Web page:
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Co-ordinated central bank action to provide US$ liquidty, helped by positive US data, sent risk currencies spiking higher

Co-ordinated central bank action to provide US$ liquidty, helped by positive US data, sent risk currencies spiking higher

By Mike Burrrowes


The NZD exploded higher overnight after the major central banks announced coordinated action to ease USD funding pressures (see Majors section below). The surge in risk appetite catapulted NZD/USD from 0.7650 to 0.7800 in a flash, currently trading around 0.7790.

Yesterday’s residential building consents rose 11.2% in October, following a 17.2% drop in September, which itself followed hefty increases in both July and August. The trend in residential consents is clearly positive, even if coming from a very low base. It contrast, non-residential building consents are still shuffling sideways. Overall, total consents are tracking higher and should see construction activity generate a positive contribution to GDP growth over coming quarters. This is yet another domestic indicator pointing in the right direction that the RBNZ needs to weigh up against the ills of the world.    

The NZD made hefty gains against the GBP and EUR following the central bank action. NZD/GBP surged from 0.4890 to 0.4960 currently. The price action was similar on NZD/EUR, rising from 0.5720 to 0.5800 currently.

NZD/AUD lost ground against a rampant AUD overnight. The cross broke below 0.7600 and briefly fell below 0.7550 as AUD gained more post the central bank action. Over the past couple of hours the cross has recovered to 0.7600. Australian retail sales and building permits could push the cross around on the day.

Looking to the day ahead, we expect today’s Q3 Overseas Trade Indexes to consolidate recent gains, with steady export volumes and terms of trade and implied further gains in core imports This afternoon’s ANZ commodity export prices for November are prone to a bit more softening in world price terms, but nothing alarming and greatly cushioned by the lower NZD.  Initial support on NZD/USD is eyed at 0.7750 and resistance at 0.7850.


There was a massive surge in risk appetite overnight after the major central banks announced coordinated action to ease USD funding pressures. This risk sensitive NZD and AUD were the best performing currencies, both surging over 2% higher over the past 24 hours. The “safe haven” USD and JPY were the worst performing currencies.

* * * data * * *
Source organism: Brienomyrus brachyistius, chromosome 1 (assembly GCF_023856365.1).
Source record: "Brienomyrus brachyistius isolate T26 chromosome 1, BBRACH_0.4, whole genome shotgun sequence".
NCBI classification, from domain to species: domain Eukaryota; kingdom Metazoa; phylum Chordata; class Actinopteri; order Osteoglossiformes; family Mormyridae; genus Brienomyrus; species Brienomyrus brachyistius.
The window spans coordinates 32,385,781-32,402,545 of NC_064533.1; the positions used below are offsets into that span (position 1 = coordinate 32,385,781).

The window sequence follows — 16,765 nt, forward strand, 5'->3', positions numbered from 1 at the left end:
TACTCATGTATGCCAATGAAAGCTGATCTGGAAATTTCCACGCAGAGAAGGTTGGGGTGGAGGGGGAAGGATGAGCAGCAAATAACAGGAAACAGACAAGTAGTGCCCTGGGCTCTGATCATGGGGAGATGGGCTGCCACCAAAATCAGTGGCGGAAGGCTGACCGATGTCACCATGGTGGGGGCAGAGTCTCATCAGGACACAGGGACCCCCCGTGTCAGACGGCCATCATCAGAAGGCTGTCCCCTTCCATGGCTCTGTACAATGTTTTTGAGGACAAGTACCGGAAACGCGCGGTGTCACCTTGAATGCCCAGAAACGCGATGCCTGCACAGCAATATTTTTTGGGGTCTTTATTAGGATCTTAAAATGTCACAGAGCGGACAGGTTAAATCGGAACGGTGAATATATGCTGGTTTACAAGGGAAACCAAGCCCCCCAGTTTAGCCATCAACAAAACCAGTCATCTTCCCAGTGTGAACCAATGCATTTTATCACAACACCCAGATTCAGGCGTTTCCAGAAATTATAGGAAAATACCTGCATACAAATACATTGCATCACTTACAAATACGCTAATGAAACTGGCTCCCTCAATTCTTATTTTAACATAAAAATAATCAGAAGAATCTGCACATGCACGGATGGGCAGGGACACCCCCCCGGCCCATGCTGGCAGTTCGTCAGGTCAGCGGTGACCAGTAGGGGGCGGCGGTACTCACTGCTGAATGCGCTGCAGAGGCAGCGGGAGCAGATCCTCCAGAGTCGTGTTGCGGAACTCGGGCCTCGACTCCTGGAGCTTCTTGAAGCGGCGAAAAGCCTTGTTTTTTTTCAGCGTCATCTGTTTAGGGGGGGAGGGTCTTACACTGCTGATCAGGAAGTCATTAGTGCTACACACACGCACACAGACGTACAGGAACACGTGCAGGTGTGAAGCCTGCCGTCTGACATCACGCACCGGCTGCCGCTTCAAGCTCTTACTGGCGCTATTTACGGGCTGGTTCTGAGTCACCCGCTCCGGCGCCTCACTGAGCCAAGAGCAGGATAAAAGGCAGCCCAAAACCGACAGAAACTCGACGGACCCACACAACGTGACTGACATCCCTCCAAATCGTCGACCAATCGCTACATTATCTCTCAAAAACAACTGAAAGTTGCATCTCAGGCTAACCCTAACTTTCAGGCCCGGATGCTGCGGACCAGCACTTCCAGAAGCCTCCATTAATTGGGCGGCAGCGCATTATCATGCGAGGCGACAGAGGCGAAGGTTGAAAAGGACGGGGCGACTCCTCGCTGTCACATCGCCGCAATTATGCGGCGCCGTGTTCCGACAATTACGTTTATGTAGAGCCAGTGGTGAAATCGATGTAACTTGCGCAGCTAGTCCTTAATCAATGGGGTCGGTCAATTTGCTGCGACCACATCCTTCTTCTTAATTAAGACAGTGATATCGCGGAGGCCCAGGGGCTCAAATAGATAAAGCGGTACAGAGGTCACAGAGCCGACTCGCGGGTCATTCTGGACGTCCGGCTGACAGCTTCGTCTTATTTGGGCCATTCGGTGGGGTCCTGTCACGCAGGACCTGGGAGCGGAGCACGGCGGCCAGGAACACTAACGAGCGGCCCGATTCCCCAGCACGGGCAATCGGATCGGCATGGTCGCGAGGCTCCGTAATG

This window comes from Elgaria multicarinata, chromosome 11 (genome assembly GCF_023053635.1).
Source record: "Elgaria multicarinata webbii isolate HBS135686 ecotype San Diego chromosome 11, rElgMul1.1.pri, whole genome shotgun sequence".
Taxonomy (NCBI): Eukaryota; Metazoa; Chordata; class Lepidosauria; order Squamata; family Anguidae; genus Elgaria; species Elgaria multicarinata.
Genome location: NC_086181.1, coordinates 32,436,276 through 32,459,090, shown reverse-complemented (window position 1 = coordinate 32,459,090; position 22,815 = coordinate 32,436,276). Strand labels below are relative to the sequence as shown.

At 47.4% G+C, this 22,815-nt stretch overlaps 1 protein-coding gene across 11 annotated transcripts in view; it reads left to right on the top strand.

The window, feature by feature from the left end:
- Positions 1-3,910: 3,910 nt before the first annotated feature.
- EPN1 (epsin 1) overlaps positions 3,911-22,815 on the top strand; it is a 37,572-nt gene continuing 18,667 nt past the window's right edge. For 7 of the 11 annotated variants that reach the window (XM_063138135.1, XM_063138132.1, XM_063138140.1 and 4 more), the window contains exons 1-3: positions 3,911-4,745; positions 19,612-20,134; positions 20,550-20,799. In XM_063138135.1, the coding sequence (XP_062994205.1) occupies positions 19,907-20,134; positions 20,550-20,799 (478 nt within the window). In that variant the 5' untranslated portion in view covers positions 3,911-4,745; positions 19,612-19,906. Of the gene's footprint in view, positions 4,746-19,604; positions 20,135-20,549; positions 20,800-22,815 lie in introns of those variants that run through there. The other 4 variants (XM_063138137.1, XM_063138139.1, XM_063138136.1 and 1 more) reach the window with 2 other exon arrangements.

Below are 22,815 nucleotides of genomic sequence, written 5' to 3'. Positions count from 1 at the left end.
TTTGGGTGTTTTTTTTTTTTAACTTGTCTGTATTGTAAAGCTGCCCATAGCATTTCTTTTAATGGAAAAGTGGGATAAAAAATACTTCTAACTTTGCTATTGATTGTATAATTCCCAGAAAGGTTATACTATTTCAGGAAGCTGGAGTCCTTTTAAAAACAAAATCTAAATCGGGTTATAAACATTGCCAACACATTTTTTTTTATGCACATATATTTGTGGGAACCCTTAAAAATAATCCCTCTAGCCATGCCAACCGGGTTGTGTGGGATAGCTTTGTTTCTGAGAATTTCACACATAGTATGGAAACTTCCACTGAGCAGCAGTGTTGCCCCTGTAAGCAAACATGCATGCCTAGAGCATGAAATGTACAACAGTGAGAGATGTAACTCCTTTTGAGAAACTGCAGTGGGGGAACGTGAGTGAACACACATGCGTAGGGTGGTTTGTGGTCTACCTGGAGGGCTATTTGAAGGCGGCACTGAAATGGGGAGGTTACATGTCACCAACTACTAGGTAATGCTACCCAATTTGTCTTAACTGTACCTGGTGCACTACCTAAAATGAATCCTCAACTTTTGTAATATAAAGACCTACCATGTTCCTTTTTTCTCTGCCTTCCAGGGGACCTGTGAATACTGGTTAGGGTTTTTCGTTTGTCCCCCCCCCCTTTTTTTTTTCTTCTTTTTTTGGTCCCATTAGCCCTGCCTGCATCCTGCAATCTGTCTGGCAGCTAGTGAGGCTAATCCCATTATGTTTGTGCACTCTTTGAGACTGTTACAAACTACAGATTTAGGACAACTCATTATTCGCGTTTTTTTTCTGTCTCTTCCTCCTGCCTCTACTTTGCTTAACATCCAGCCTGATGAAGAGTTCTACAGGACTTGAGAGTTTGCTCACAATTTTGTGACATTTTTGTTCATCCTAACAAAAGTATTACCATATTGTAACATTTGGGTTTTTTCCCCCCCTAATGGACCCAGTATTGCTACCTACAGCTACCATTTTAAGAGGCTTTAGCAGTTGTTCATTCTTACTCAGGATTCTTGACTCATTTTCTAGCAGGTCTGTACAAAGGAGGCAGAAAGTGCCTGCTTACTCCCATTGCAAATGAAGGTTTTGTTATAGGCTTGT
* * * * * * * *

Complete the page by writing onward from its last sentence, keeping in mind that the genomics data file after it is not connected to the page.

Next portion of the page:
The surge in risk appetite was broad based. The S&P500 and Euro Stoxx 50 index gained 3.3% and 4.3% respectively. Our risk appetite index (scale 0 – 100%) jumped from 31.3% to 33.6%, but still remains well below its long-run average of 50%. Commodity prices were also boosted by the central bank action, with WTI oil and copper rising 1% and 5.5% respectively.  

The surge in currencies occurred after the central banks of the US, Canada, Japan, the UK and Switzerland announced they would reduce the cost of USD swap lines by 50bps to ease funding pressures (previously OIS + 100bps). The new rates start from 5 December and the next ECB USD auction is on 7 December. Following the central bank action the European 3-month basis swap surged from -162bps to -130bps. This was the most expensive level since the Global Financial Crisis in late 2008. While the reaction overnight was dramatic, this action will not be the panacea to the world’s ills.       

Further highlighting the credit crunch concerns, Chinese authorities cut the reserve ratio requirement for the major commercial banks for the first time in over 3 years (announced prior to the coordinated central banks action but appears to be coordinated). The RRR was lowered by 50bps to 21%, helping to free up cash for lending.

The AUD and NZD surged higher following the central bank actions. AUD/USD relocated from 1.0050 to above 1.0250 in a flash. Expect the intra-day high at 1.0330 to form short-term resistance for the day ahead.
The “safe haven” demand for the USD waned across the board, with the USD index dropping 1% to 78.30.

Further helping the risk-on mood was a better-than-expected ADP employment for November (206k vs. 130k expected) and suggests upside risk to Friday’s non-farm payrolls. Adding to the positive US news, the Chicago PMI for November come in much better than expected (62.6 vs. 58.5 expected). The JPY made very modest gains against the USD, with USD/JPY falling from 77.90 to 77.50 currently.

The EUR/USD also bolted higher following the central bank action, rising from 1.3300 to an overnight high above 1.3500, currently 1.3420. While largely ignored, Italian Prime Minister Monti noted Sarkozy and Merkel will make important announcements about European politics in the coming days. Beyond this, expect the markets focus to shift the EU leaders summit on 9-10 December.

Looking to the night ahead, expect the market’s focus to come back on how political leader plan to stem the Europe debt crisis. Data wise, the initial focus will be on whether the Chinese PMI follows the earlier HSBC PMI below 50. The PMI manufacturing data for November are due in both Europe and the USD.   

Mike Burrowes is part of the BNZ research team. 

All its research is available here.

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So basically a bailout of Europe by the Fed. Cheaper for Euro banks to borrow off their respective central banks than US banks ( my heart bleeds for them). Fed carrries the risk from Europe central banks giving them euros for dollars. Well, can't be any less risky than Arizona sub-prime real estate...

Could be a very clever move by the US to have europe indebted to them instead of their own banks.